The Mobile Games section ends with chapter 14, “ ‘I Heard It Faintly Whispering’: Mobile Technology and Nonlocative Transmedia Practices,” by Marc Ruppel. While much of this book thus far has focused on locative technologies (and the book itself is primarily concerned with this affordance of mobile media as noted in the subtitle, “Narrative Practices with Locative Technologies”), Ruppel’s chapter importantly expands this scope to note how mobile devices can be utilized for narrative and play in nonlocative ways. Focusing primarily on transmedia narratives, that utilize a wide range of media to tell their stories (mobile technologies being just one of them), Ruppel shows how mobile media become embedded in the transmedia stories while simultaneously becoming functional tools for the story to progress. In many of the stories he focuses on, such as the alternate reality game for the television series Heroes, the mobile phone becomes part of the characters’ interactions; however, at the same time, the phone is used by readers to engage with those characters. These uses greatly expand how mobile media are theorized for storygames. They must be understood within a larger media ecology that includes a wide range of technologies. They must also be understood as media that help extend the perceptions and sensory engagements of participants in these transmedia narratives.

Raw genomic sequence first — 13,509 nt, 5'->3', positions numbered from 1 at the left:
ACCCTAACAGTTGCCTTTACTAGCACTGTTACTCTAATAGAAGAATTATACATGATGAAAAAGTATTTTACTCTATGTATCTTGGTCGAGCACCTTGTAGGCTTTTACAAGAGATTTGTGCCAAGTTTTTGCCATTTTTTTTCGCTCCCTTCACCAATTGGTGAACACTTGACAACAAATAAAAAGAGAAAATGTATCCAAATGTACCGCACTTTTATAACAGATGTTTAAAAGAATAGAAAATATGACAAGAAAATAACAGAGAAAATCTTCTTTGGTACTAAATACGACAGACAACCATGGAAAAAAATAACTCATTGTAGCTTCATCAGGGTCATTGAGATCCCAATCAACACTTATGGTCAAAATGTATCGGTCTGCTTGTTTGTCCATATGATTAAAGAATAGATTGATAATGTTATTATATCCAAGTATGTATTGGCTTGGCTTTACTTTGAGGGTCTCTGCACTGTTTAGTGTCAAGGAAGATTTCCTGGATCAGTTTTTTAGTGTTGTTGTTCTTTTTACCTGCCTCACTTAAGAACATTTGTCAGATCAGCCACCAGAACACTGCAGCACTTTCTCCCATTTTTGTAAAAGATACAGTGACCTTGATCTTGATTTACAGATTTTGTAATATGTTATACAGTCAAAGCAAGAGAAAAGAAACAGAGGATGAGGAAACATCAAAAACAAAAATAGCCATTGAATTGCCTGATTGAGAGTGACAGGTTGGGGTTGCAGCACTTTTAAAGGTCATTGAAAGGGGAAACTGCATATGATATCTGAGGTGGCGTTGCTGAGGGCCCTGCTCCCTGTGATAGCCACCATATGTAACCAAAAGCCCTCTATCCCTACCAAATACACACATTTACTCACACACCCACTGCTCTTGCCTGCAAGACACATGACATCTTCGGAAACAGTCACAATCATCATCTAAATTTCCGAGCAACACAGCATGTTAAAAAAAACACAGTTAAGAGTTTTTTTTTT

Part V, “Narrative Interfaces,” begins with Gerard Goggin and Caroline Hamilton’s co-written chapter, “Narrative Fiction and Mobile Media after the Text-Message Novel.” This chapter aims to situate emerging reading practices among the various platforms for reading. Goggin and Hamilton look back at the history of reading from the novel to the cell-phone novel and, eventually, the e-reader and the location-aware device. Tracing the development of reading, writing, and distributing narratives through these platforms, Goggin and Hamilton show that reading platforms throughout history have encouraged several forms of “discontinuous reading” that extend beyond linear and enclosed models of reading. This form of reading has now dominated the emerging mobile media narratives and has subsequently opened up opportunities for much deeper engagements with narrative dynamics from a wider range of producers, consumers, co-creators and distributors.